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graphAccording to a study by Darren Lewis & Koen van der Wal, “Co-Creative” is expected to be one of the key buzz words of this year. A term refreshed as a result of web 2.0 technologies, it means that internet communication channels have created an environment where providers and clients are working closer.

Customers are more informed, knowledgable and are able to instantly access the reactions of others; all of which contribute to the creation of a sharp, insightful and increasingly valuable customer.

Using techniques involving crowdsourcing and community, customers are actively involved in the shaping of products and services. This improves customer loyalty, improves the creative process and helps satisfy the demands of a more innovation-thirsty customer.

The effect of co-creativity on research is potentially vast. The web is quickly becoming the standard platform for research due to its speed, ubiquity and interactive sophistication. Communities are rising on the internet as people find it easier to find others that share their interests. These communities can be observed, analyised and communicated with easily, and their views and opinions researched.

And it is emerging that these communities are not driven by financial reward. People are eager to voice their opinions and willing to contribute – if they are given the chance. The web has already had huge success in harnessing the power of the crowd using crowd-sourcing.

The combination of co-creativity with new and exciting research possibilites is leading to the advent of “online co-creative research”. This is the amalgamation of qualitative and quantitative methods into a research method that can back up insightful research with representative demographic numbers. And the great thing about this relationship is that this research is fast and caters for the evolving environment we now find ourselves in.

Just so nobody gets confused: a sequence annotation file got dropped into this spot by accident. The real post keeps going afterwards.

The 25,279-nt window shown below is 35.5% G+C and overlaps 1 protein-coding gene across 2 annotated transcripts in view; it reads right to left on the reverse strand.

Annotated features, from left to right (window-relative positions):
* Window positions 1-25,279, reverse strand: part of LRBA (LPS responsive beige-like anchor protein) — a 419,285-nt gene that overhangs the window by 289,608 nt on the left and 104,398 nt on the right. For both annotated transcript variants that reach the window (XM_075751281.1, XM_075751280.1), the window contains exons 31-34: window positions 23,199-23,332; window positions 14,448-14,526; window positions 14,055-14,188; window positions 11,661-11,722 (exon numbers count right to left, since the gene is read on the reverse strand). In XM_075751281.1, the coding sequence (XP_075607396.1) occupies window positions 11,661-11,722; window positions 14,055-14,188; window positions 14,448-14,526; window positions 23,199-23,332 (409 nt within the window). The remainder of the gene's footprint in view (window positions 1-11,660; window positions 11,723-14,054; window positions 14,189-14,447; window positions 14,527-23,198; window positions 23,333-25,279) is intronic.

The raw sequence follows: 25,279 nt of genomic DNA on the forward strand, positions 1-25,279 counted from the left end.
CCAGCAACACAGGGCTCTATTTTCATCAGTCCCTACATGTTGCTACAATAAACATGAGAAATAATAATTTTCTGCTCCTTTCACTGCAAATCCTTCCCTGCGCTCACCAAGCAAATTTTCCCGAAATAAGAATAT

Correctly encouraged, and properly listened to, we can really engage with others and see a massive increase of the value of online communities.

I think that Spotify could become as indispensable to music as Facebook is to socialising.

Currently 320,000 of the 7 million people that use Spotify pay the £10 subscription rather than listen to the advertising based free version. That’s a good conversion rate – and they are now one of the top four digital accounts in revenue internationally to two of the major record labels. More and more people will come round to seeing that a fiver isn’t much to pay for the most accessible, well categorised and extensive collection of music ever.

It is a business model designed to entice users away from the illegal environment – and one that looks like it could succeed. It is still a young company (it launched in October 2008) but has already taken on the might of Apple by liberating iTune’s users who were shackled to Apple software.

But with rumours of Apple venturing into the world of cloud music – Spotify had better up their game. In an ideal world Spotify would become ubiquitous and remain fairly priced – but to do this it needs to become viral.

The first thing Spotify needs to do is allow people to categorise their playlists/albums in folders. With all that music available we need better ways to organise it – something better than a primitive single list of playlists. Spotify have confirmed that this feature is coming soon.

As soon as this happens it will be much easier to archive those truly great playlists and albums and get down to the exciting possibilities available.